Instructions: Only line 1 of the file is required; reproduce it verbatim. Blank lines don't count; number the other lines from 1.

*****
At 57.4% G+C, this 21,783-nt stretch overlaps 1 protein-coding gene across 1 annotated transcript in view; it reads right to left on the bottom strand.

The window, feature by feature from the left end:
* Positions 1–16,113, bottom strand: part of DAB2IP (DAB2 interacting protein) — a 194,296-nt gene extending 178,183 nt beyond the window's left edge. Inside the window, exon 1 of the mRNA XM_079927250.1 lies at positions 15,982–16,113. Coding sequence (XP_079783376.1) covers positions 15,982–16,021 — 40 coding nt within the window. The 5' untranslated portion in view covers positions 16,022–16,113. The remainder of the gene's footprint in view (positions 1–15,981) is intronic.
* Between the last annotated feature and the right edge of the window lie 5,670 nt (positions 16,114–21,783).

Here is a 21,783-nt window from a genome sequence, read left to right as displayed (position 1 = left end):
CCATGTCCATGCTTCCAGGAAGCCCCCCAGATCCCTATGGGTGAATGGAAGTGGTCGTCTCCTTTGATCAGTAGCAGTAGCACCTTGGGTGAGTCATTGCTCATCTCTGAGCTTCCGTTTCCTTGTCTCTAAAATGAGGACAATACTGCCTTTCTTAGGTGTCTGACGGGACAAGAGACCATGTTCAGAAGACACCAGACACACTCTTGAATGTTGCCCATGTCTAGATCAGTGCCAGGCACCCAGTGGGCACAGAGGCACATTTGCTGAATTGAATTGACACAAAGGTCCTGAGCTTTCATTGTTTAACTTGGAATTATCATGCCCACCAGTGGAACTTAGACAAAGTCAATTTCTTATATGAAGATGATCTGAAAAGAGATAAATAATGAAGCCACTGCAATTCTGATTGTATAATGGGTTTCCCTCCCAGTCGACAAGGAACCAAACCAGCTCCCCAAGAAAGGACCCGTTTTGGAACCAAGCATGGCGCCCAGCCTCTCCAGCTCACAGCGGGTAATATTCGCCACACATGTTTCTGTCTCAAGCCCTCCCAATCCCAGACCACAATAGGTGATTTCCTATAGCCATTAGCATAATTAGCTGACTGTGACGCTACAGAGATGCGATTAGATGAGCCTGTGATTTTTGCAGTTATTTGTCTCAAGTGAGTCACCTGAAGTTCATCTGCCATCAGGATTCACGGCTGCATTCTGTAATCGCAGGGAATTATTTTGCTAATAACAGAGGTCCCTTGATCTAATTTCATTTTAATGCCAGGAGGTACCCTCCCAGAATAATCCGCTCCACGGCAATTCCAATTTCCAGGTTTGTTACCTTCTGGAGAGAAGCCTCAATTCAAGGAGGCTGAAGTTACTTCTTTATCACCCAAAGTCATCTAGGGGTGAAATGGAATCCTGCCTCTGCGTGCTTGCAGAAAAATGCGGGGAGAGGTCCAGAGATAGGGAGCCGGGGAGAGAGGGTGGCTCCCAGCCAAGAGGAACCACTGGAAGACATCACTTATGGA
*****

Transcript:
At 57.4% G+C, this 21,783-nt stretch overlaps 1 protein-coding gene across 1 annotated transcript in view; it reads right to left on the bottom strand.